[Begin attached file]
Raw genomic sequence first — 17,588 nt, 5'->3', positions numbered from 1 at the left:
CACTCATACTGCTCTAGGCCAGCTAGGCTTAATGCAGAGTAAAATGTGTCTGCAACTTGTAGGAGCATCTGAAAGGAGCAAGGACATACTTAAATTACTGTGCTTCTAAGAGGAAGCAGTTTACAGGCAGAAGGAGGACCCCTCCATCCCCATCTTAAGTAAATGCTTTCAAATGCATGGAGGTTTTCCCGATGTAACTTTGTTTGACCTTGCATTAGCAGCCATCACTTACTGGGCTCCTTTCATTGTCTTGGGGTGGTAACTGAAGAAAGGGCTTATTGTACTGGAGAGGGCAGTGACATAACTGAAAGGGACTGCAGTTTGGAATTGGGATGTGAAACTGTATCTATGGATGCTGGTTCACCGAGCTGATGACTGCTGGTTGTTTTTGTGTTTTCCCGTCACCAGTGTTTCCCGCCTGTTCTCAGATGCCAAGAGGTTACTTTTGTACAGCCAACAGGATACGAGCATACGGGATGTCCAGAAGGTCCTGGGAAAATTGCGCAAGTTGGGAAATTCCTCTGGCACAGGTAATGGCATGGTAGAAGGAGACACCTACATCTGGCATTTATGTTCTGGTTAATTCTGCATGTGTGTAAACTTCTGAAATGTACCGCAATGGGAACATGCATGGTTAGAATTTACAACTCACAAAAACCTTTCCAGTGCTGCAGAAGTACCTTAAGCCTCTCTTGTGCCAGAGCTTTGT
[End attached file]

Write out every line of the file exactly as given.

Raw genomic sequence first — 17,588 nt, 5'->3', positions numbered from 1 at the left:
CACTCATACTGCTCTAGGCCAGCTAGGCTTAATGCAGAGTAAAATGTGTCTGCAACTTGTAGGAGCATCTGAAAGGAGCAAGGACATACTTAAATTACTGTGCTTCTAAGAGGAAGCAGTTTACAGGCAGAAGGAGGACCCCTCCATCCCCATCTTAAGTAAATGCTTTCAAATGCATGGAGGTTTTCCCGATGTAACTTTGTTTGACCTTGCATTAGCAGCCATCACTTACTGGGCTCCTTTCATTGTCTTGGGGTGGTAACTGAAGAAAGGGCTTATTGTACTGGAGAGGGCAGTGACATAACTGAAAGGGACTGCAGTTTGGAATTGGGATGTGAAACTGTATCTATGGATGCTGGTTCACCGAGCTGATGACTGCTGGTTGTTTTTGTGTTTTCCCGTCACCAGTGTTTCCCGCCTGTTCTCAGATGCCAAGAGGTTACTTTTGTACAGCCAACAGGATACGAGCATACGGGATGTCCAGAAGGTCCTGGGAAAATTGCGCAAGTTGGGAAATTCCTCTGGCACAGGTAATGGCATGGTAGAAGGAGACACCTACATCTGGCATTTATGTTCTGGTTAATTCTGCATGTGTGTAAACTTCTGAAATGTACCGCAATGGGAACATGCATGGTTAGAATTTACAACTCACAAAAACCTTTCCAGTGCTGCAGAAGTACCTTAAGCCTCTCTTGTGCCAGAGCTTTGT